In Europe during the Middle Ages (1100 – 1453), priests and monks devoted their lives to translating and preserving liturgical texts. Beginning in 1450, with the help of partner Johann Fust, Johan Gutenberg (1398 – 1468), of Germany, printed several books, and in 1456 – the Bible, to the delight of Europeans. In 1476, William Caxton of England (1415 – 1492) did the same with his small rudimentary press. These innovations had the effects of revolutionizing Europe and the world.
The American Experience
In the American colonies of the 1800s, from the use of ponies, pigeons, trains and steamboats to deliver news to printing presses was followed by the telegraph. On May 24, 1844, through its invention, Samuel F.B. Morse (1791 -1872) sent the message: “What hath God Wrought?” in telegraphic code. His dots and dashes laid the foundation of electronic voice transmissions. Morse’s prophetic saying, has come down through history as having far reaching ramifications, for the world’s mass communication systems. Wendell Phillips (1811 – 1884), an American abolitionist and advocate for Native Americans, observed, “What gun powder did for war the printing press has done for the mind.”
In Europe, Gutenberg and Caxton were important figures in the development of printing. Morse’s invention of the telegraph later revolutionized news gathering and these discoveries had profound effects on the electronic media. Societies around the world could point to such developments as shaping their nations’ destinies.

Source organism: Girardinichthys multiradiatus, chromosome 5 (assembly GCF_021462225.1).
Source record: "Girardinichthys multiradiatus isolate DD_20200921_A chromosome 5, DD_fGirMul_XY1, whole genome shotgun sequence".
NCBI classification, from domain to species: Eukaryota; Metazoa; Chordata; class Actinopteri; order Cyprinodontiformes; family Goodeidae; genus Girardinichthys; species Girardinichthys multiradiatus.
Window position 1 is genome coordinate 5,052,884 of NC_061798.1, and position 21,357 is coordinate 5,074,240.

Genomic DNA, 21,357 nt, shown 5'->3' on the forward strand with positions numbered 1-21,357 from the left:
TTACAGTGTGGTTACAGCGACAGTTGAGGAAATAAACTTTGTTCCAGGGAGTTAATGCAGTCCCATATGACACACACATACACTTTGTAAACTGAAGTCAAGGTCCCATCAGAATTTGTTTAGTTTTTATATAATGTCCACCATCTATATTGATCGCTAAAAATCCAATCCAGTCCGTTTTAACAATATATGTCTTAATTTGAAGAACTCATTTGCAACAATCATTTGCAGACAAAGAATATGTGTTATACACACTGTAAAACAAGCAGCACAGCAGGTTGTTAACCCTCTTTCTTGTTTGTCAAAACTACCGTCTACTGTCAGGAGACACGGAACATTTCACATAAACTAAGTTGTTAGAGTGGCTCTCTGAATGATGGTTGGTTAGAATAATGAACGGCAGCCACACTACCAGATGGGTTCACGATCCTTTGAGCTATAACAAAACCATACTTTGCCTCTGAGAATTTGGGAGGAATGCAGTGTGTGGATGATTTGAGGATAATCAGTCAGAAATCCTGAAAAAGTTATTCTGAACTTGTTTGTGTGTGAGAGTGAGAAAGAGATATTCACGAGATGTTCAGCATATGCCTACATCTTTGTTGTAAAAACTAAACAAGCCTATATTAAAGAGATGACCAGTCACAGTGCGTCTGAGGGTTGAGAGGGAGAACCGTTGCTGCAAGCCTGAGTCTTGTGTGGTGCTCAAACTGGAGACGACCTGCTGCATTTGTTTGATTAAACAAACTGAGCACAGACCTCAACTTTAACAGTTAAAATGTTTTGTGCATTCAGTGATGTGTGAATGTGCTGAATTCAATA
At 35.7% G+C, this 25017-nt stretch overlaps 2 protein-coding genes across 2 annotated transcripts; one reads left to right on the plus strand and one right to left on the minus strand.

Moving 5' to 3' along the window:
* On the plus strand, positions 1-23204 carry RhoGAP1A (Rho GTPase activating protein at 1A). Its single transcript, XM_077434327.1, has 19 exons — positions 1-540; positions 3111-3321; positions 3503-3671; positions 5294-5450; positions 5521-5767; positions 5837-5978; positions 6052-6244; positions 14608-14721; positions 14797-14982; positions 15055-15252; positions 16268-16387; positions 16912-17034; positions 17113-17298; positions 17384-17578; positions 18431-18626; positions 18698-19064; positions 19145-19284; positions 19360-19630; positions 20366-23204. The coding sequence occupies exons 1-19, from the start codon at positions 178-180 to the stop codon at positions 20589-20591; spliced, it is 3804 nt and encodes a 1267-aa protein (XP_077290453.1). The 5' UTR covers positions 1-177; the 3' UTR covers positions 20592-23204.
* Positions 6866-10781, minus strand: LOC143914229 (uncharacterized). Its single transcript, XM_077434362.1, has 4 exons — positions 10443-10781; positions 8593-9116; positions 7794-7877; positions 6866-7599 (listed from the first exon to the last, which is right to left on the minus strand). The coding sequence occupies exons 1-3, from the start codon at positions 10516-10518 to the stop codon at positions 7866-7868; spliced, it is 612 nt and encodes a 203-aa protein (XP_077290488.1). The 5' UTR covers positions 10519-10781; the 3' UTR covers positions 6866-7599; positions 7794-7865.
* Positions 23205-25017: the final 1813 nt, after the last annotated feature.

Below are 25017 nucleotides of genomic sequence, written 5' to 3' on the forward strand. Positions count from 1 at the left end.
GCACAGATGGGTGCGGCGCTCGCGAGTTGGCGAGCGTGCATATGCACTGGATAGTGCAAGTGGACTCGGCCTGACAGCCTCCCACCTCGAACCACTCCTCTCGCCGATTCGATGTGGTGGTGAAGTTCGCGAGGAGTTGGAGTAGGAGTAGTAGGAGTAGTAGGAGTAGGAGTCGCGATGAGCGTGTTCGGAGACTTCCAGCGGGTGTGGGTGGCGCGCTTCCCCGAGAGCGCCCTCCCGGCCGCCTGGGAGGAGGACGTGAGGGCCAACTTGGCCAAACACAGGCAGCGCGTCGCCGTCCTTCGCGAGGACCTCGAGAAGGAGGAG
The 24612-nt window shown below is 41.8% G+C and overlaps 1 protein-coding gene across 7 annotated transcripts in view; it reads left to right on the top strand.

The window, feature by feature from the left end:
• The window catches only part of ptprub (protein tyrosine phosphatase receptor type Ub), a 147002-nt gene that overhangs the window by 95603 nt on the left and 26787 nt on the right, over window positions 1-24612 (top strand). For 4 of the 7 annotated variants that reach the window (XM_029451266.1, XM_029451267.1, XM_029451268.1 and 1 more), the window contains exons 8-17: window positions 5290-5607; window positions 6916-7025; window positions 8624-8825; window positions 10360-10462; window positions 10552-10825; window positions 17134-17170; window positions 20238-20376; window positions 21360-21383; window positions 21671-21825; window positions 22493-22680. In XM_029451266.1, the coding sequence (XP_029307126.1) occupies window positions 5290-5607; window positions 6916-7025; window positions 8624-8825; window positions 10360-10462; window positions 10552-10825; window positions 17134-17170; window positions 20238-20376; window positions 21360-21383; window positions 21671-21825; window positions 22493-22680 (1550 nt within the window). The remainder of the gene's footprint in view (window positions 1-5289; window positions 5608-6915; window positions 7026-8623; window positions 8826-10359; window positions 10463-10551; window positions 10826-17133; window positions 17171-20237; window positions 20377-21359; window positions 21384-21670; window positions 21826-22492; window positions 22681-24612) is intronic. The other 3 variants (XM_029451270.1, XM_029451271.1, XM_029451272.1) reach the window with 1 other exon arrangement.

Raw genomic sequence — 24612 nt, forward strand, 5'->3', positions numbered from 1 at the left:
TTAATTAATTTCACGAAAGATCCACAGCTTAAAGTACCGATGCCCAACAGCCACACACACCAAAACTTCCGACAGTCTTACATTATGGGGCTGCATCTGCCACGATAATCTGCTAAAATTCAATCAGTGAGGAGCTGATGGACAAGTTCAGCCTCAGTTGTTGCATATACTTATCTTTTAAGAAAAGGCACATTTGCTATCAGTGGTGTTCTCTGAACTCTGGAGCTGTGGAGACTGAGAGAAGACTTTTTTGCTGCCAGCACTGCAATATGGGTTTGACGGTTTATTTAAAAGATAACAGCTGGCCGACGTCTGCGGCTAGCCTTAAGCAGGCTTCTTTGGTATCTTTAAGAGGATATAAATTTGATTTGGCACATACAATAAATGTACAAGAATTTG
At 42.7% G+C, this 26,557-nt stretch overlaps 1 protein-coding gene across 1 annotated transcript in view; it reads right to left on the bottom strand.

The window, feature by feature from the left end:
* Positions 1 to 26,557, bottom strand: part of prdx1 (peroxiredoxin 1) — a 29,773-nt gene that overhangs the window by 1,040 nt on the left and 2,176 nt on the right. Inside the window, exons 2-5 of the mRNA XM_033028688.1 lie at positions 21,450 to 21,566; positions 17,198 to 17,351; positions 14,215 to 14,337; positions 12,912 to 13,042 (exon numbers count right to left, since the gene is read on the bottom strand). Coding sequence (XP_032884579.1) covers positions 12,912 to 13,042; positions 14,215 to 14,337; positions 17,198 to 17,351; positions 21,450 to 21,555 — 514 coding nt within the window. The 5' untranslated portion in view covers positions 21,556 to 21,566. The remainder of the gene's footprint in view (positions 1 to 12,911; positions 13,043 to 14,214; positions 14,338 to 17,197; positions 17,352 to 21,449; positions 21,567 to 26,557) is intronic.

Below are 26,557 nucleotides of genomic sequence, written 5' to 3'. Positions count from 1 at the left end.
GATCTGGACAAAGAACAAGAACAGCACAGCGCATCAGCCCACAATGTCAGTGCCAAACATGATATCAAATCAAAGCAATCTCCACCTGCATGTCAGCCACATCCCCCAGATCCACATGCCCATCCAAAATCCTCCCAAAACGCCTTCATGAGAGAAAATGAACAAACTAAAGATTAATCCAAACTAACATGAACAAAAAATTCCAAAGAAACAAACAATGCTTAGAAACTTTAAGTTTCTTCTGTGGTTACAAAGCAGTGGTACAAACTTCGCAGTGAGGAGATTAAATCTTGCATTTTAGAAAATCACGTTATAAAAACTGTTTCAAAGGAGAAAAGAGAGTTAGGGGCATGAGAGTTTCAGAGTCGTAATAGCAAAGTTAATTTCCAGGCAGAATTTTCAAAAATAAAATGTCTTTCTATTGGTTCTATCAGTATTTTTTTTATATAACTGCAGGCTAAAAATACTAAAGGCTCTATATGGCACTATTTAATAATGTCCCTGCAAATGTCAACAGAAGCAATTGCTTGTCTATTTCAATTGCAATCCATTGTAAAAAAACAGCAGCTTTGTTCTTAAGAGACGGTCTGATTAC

Joseph Prince (b. 1963), a senior pastor of New Creation Church in Singapore, one of Asia’s biggest churches, remarked: “Television, radio, social media. The 24/7 news cycle plows forward mercilessly on our desks, in our cars and in our pockets. Thousands and thousands of messages and voices bombard us from the moment we wake, fighting for our attention. All we see and hear, all day long, is news. And most of it is bad.”
In 1964, Marshall McLuhan (1911 – 1980), a Canadian critic described what he foresaw as a “Global Village” taking shape. He pointed out the readily accessible nature of media that’s used for a variety of purposes, much of it good. Ban Ki-moon (b. 1944) current Secretary-General of the United Nations wrote, “Sustainable development is the pathway to the future we want for all. It offers a framework to generate economic growth, achieve social justice, exercise environmental stewardship and strengthen governance.” With such objectives Ban Ki-moon could well be describing the mass media’s role in nation building. The media is ubiquitous and its impact on nations is great. When one considers Morse’s prophetic saying it’s clear that there’s even an outreach into our spiritual lives. This not only comes in the form of liturgical texts, but via radio, TV, film and social media.